A coveted Blue Flag flutters over this sliver of beach, which draws local families as this is a particularly attractive playground for kids, a place where parents can keep a close eye on their offspring. Praia da Poco, set on a pretty bay, flanks the Estrada Marginal, the busy road that links Lisbon with Cascais, so it's not the quietest of beaches. That said, it's packed full of amenities, including restaurants and snack bar kiosks, first-aid points and toilet facilities with disabled access. Despite its proximity to the main drag, the beach enjoys a picturesque location, set as it is between two weathered sea fortresses. Several grand and colourful 19th-century villas set on the clifftops that overlook the beach add to the sense of place.
So named because of the nearby Palacio dos Duques de Palmela (Dukes of Palmela Palace) which provides a suitably historic context, the Duchess Beach is another stretch of sand located very near Cascais town centre and connected by a wonderful seafront promenade to S. Joao do Estoril. Geared towards providing excellent water sports facilities â" kayaking, diving, water skiing and paddle boarding, among other pursuits. The fact that a Blue Flag flies over the area makes it even more attractive, with pristine sand lapped by crystal blue waters. The usual gamut of amenities, bars, cafes, restaurants, etc as well as a first aid post, makes Duquesa a great family outing destination.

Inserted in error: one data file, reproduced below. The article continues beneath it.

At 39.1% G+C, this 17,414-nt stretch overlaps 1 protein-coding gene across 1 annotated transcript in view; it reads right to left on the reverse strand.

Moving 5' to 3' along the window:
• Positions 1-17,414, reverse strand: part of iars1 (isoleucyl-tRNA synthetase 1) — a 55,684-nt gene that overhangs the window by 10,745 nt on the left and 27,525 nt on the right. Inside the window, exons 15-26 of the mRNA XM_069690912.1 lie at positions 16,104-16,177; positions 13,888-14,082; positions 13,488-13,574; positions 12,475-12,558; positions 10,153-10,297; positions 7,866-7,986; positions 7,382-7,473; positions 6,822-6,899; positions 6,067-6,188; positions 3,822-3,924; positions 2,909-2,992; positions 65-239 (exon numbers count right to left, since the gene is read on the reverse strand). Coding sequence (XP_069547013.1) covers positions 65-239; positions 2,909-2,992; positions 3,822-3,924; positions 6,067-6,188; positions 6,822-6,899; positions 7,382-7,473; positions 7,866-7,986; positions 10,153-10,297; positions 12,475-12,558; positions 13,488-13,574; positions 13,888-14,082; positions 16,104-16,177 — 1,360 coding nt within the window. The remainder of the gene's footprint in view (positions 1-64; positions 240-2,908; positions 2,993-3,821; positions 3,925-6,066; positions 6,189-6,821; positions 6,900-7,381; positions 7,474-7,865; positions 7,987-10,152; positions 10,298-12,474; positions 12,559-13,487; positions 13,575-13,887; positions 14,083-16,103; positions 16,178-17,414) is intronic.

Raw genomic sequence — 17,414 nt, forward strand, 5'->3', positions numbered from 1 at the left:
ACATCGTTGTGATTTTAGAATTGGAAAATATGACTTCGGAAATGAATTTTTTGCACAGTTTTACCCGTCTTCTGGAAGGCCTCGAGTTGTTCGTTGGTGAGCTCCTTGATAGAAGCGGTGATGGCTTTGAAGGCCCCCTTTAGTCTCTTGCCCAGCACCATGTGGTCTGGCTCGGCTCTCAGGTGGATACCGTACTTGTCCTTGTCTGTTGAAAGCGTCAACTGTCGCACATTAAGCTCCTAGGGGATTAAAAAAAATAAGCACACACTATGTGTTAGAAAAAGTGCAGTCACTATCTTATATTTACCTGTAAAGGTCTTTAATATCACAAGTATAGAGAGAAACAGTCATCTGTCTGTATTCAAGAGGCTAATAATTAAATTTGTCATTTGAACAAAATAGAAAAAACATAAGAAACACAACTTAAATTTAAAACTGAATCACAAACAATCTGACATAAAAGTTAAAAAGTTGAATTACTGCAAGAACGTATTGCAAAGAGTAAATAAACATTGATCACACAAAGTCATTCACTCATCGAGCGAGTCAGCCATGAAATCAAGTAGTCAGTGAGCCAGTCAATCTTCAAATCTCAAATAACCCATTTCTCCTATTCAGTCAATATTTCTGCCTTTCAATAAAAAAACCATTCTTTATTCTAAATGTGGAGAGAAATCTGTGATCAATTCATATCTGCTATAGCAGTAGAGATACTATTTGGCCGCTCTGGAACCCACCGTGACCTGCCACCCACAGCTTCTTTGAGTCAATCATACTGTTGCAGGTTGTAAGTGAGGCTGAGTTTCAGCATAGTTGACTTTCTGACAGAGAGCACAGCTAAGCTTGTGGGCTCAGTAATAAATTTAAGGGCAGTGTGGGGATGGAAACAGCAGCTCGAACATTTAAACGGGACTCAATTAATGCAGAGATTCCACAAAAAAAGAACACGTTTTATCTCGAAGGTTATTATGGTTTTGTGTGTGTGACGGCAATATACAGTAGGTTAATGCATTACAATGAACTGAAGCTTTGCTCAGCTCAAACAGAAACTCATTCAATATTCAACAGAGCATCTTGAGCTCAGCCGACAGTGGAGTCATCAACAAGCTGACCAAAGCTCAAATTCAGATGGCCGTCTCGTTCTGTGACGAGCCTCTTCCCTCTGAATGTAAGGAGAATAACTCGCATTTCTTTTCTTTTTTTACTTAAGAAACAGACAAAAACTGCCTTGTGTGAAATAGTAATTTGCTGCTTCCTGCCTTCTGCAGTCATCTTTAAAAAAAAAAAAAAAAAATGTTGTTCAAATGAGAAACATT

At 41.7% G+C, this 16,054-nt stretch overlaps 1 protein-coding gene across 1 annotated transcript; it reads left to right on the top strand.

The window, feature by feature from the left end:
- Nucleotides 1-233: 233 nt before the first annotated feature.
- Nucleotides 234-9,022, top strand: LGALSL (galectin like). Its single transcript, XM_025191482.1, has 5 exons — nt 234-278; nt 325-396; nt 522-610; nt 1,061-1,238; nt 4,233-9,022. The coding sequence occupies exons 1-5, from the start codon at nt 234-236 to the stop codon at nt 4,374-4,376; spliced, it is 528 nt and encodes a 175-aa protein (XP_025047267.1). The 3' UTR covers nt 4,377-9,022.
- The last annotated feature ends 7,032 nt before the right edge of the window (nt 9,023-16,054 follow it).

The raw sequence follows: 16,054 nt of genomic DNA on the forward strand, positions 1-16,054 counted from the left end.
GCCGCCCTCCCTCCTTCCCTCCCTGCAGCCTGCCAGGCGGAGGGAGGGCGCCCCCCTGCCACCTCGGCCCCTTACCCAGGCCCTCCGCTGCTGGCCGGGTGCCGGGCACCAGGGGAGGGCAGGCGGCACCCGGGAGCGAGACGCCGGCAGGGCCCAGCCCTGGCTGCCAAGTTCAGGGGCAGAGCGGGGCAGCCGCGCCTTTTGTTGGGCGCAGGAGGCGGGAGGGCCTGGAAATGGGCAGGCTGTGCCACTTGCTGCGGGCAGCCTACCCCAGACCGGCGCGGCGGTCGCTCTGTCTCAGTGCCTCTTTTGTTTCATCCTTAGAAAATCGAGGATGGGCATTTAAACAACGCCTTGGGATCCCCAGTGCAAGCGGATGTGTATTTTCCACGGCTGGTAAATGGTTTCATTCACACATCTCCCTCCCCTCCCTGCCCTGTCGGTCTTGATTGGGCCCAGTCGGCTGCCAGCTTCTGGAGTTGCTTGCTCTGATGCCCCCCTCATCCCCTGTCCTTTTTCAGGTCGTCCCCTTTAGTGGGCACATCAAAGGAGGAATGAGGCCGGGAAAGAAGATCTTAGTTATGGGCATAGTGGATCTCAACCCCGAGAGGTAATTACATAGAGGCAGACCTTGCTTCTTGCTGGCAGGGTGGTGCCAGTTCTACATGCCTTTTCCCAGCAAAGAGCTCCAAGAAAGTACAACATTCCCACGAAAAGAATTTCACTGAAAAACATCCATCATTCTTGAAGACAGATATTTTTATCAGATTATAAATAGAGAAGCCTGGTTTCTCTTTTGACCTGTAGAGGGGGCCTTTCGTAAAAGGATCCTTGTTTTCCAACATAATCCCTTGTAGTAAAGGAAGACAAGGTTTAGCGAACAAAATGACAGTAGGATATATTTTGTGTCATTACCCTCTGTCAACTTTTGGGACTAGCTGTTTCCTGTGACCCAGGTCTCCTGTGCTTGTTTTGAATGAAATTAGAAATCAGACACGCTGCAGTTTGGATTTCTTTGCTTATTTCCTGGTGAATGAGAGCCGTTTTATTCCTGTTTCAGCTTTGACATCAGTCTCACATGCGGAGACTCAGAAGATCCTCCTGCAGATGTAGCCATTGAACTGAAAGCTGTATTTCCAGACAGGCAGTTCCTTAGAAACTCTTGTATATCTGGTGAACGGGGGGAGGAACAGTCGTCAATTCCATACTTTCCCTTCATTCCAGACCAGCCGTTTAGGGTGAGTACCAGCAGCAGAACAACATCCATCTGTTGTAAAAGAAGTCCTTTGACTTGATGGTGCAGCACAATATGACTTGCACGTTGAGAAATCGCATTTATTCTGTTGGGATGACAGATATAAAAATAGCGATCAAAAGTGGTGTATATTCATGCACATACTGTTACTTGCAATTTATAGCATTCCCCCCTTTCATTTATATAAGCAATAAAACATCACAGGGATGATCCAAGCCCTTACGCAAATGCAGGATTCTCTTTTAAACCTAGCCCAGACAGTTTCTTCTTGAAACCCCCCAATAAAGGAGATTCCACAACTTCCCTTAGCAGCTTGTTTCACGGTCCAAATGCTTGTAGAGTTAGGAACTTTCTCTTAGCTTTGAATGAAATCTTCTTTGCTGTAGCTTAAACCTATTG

Effectively the beach that constitutes Cascais Bay, Ribeira Beach is a compact half-moon delight, a crescent of sand wedged in between the resort's wonderfully breezy promenade and a fisherman's pier. During the summer months it can get uncomfortably crowded â" this is not a place to seek peace and solitude. It is however within a few minutes walking from the town centre with all its music bars, great seafood restaurants and appealing visitor attractions. The beach enjoys Blue Flag status meaning the water quality is excellent and the surrounding environment is soundly managed. Swimming is safe but remember this is a busy fishing town, and the bay is used by dozens of small, motorized boats on a daily basis.